Crime Scene Photography
- Edward Robinson, Associate Professor, Forensic Science Department, The George Washington University, Washington, DC.
Crime Scene Photography, Second Edition, offers an introduction to the basic concepts of forensic picture-taking. It covers the basic crime scene scenario, providing important details to guide the student and professional through the process in a step-by-step manner. In addition to the photographic aspect, the handling and care of evidence and maintenance of the crime scene are also addressed. The book begins by tracing the history of crime scene photography. It explains the cardinal rules of crime scene photography; the photographic variables related to exposure; and the three basic types of crime/accident scene photographs: overalls, midranges, and close-ups. This is followed by discussions on the use of digital imaging technologies and the legal issues related to photography. Each chapter begins with an outline of Learning Objective and Key Terms that will be used for the remainder of the text. Within the text are tips and rules-of-thumb that highlight important aspects of the chapter. The chapters conclude with a succinct Summary, Discussion Questions, Practical Exercises, and a comprehensive list of Further Readings. This textbook is designed for photography students in an academic setting and practitioners working within various law enforcement agencies.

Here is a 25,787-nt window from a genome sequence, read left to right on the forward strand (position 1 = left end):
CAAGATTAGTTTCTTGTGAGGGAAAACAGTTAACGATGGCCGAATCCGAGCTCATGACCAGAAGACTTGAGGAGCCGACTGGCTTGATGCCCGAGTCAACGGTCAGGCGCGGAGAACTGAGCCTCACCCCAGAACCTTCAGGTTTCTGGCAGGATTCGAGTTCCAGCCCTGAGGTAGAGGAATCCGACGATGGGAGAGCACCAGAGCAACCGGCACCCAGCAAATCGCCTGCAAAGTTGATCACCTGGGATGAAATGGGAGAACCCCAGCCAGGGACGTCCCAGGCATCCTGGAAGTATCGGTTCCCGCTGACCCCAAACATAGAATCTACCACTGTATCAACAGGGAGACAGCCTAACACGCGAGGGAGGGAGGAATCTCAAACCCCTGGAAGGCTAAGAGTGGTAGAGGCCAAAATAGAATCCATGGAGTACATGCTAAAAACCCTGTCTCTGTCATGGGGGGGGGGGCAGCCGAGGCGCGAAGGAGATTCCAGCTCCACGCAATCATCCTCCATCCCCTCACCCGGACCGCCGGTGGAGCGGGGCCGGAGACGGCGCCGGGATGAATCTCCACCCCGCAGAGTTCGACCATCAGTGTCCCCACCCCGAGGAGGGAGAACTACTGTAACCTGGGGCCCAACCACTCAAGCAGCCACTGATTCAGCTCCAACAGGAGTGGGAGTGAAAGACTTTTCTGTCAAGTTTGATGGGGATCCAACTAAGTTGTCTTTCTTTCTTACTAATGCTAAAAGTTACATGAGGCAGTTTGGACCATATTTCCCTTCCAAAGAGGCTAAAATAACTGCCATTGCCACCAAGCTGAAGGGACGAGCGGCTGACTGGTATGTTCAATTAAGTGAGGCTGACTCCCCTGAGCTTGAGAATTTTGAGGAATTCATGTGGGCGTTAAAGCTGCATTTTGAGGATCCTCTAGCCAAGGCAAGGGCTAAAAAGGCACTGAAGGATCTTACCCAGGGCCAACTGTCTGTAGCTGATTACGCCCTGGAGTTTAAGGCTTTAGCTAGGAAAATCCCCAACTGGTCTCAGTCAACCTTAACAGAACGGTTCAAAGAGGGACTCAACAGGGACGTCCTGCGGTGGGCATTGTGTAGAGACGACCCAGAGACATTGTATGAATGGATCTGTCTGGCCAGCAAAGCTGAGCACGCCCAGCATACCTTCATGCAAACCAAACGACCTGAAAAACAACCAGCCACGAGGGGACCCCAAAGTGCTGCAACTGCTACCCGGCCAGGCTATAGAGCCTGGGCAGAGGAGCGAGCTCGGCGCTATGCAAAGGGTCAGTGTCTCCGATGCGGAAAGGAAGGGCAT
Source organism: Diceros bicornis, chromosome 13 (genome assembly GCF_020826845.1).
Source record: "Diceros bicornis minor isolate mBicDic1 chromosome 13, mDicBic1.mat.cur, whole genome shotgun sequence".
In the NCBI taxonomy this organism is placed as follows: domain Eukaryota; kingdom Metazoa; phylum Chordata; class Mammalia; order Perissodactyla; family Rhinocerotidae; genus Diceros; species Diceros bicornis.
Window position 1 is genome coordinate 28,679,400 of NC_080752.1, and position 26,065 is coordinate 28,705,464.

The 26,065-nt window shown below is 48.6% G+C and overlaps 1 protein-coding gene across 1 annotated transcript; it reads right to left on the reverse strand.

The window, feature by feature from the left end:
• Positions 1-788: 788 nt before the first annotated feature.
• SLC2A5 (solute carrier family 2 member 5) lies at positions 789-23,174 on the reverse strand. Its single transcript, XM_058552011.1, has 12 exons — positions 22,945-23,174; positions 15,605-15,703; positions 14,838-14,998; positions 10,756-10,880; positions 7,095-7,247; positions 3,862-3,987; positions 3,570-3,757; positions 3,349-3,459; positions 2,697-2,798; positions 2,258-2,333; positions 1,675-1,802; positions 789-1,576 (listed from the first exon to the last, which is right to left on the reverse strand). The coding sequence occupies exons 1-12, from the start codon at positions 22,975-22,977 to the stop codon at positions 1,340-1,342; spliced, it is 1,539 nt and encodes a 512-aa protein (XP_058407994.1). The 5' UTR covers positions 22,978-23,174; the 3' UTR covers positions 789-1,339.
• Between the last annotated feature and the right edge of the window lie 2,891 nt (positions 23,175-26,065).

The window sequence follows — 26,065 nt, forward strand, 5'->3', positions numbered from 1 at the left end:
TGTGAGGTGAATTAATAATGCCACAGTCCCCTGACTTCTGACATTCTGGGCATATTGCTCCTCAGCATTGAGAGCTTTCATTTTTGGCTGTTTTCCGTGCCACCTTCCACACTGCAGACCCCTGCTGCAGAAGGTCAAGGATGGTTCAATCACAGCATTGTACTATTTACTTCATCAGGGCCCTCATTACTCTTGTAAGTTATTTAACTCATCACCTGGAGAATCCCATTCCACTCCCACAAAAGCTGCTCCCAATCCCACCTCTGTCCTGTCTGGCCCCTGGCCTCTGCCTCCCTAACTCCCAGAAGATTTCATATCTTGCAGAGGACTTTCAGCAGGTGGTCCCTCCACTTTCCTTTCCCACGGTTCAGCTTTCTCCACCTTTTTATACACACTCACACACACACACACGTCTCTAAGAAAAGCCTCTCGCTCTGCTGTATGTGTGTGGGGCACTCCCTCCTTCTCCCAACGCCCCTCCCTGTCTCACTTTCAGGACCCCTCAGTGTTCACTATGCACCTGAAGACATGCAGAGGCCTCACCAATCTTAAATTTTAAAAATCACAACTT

Students in forensic science programs, crime scene investigator/photographers, law enforcement training centers, police academies and local agencies. Forensic consultants and forensic scientists.